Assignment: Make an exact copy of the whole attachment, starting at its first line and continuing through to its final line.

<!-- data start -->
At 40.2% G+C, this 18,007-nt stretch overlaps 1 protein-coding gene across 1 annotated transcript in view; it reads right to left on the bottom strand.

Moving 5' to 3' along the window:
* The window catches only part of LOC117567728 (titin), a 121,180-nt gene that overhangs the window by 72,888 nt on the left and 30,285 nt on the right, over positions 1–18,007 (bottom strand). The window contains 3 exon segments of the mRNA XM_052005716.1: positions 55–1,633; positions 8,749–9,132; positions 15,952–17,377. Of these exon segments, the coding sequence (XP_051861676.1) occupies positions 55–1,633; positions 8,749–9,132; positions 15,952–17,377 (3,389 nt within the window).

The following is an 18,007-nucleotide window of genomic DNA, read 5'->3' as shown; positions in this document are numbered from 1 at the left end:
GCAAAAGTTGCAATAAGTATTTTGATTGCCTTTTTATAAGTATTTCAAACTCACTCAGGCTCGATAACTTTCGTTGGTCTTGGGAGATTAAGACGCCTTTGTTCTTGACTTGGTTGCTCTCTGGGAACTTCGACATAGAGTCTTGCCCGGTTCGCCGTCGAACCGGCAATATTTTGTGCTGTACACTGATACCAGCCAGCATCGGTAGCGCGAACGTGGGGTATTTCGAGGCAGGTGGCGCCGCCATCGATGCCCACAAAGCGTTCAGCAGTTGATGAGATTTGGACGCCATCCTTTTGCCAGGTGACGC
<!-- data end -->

At 40.2% G+C, this 18,007-nt stretch overlaps 1 protein-coding gene across 1 annotated transcript in view; it reads right to left on the bottom strand.

Moving 5' to 3' along the window:
* The window catches only part of LOC117567728 (titin), a 121,180-nt gene that overhangs the window by 72,888 nt on the left and 30,285 nt on the right, over positions 1–18,007 (bottom strand). The window contains 3 exon segments of the mRNA XM_052005716.1: positions 55–1,633; positions 8,749–9,132; positions 15,952–17,377. Of these exon segments, the coding sequence (XP_051861676.1) occupies positions 55–1,633; positions 8,749–9,132; positions 15,952–17,377 (3,389 nt within the window).

The following is an 18,007-nucleotide window of genomic DNA, read 5'->3' as shown; positions in this document are numbered from 1 at the left end:
GCAAAAGTTGCAATAAGTATTTTGATTGCCTTTTTATAAGTATTTCAAACTCACTCAGGCTCGATAACTTTCGTTGGTCTTGGGAGATTAAGACGCCTTTGTTCTTGACTTGGTTGCTCTCTGGGAACTTCGACATAGAGTCTTGCCCGGTTCGCCGTCGAACCGGCAATATTTTGTGCTGTACACTGATACCAGCCAGCATCGGTAGCGCGAACGTGGGGTATTTCGAGGCAGGTGGCGCCGCCATCGATGCCCACAAAGCGTTCAGCAGTTGATGAGATTTGGACGCCATCCTTTTGCCAGGTGACGC